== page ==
Mapping Pathways is a multi-national project to develop and nurture a research-driven, community-led global understanding of the emerging evidence base around the adoption of antiretroviral-based prevention strategies to end the HIV/AIDS epidemic. The evidence base is more than results from clinical trials - it must include stakeholder and community perspectives as well.

14 October 2011

AIDS Treatment is a Good Value!

via PLoS ONE and Results for Development Institute, by Stephen Resch1, Eline Korenromp, John Stover, Matthew Blakley, Carleigh Krubiner, Kira Thorien, Robert Hecht, Rifat Atun

Despite the remarkable scale-up of AIDS treatment and prevention programs in low and middle income countries in recent years, each year two million people die from AIDS (most without ever having received antiretrovirals ART) and 2.7 million are newly infected by HIV.

A study released in PLoS ONE, co-authored by a group from Results for Development Institute and the Global Fund, argues that large scale investment in ART in low and middle income countries yields a stream of economic benefits that is likely to offset substantially or exceed the costs of delivering AIDS treatment to millions of patients in these countries.

The study, The Economic Returns to Investment in AIDS Treatment in Low and Middle Income Countries, is one of the first efforts to look systematically at the expected economic benefits (returns) to large scale investment in AIDS treatment.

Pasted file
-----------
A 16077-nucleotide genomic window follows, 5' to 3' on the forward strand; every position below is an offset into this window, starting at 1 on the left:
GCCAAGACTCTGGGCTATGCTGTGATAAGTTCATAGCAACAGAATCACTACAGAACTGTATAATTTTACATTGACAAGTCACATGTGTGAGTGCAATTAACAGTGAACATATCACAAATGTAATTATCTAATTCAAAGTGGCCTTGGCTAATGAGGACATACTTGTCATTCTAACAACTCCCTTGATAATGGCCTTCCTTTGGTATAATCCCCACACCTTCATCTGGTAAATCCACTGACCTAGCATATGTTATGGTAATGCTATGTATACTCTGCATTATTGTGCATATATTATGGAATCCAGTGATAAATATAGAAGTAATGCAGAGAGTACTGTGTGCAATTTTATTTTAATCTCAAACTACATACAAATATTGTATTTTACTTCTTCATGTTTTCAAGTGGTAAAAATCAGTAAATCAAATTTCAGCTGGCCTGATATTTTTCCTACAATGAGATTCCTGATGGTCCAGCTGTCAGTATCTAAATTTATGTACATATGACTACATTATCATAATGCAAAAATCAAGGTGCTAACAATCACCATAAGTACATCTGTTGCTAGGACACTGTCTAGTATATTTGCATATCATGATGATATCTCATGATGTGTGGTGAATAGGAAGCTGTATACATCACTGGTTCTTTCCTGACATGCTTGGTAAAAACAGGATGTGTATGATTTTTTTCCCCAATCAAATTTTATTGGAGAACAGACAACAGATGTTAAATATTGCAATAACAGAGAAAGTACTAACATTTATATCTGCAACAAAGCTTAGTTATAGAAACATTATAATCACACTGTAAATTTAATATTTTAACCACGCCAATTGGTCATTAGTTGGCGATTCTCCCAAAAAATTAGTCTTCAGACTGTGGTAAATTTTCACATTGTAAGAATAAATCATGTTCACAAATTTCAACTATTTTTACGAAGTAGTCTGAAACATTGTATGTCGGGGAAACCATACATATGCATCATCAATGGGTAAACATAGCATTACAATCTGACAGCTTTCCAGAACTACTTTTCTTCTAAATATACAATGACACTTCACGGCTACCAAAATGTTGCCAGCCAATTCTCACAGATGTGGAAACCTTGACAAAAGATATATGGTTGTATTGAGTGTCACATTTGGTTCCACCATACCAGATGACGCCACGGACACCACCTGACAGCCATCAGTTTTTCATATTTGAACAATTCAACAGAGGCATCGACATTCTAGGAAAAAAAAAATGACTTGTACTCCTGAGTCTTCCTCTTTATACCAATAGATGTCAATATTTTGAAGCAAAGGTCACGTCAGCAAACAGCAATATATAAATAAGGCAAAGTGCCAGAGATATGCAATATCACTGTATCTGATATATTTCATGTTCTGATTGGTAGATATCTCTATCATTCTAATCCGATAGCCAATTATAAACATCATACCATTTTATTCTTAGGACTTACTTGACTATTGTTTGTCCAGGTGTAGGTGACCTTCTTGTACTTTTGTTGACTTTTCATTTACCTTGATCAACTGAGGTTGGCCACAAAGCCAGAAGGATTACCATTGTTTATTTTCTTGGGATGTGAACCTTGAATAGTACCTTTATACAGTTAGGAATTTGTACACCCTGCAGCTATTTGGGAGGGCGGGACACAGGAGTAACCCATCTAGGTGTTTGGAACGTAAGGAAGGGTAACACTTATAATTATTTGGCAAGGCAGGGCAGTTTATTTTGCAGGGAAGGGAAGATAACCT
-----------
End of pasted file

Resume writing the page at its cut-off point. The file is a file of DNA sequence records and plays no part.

The study models three streams of future economic benefits accruing to the roughly 3 million persons who were on Global Fund supported treatment in 2010 in 98 countries around the world: (1) restored labor productivity amongst workers with AIDS, (2) orphan care expenditures avoided because parents remain alive on ART, and (3) delayed end-of-life care costs associated with death from AIDS. These streams of economic benefits were selected because they offset the cost of treatment over short time horizons and therefore may be especially salient to policy-makers concerned with health budgets, household economic stability and societal-level economic growth.

Using recent ART prices and program costs, the study estimates that the discounted resource needs required for this cohort of patients over the coming decade are US$14.2 billion.This investment is expected to save 18.5 million life years and return $12-34 billion. This yields economic benefits from ART ranging from 80% to 290% of program costs

Read the rest.

[Content that is linked from other sources is for informational purposes and should not construe a Mapping Pathways position.]

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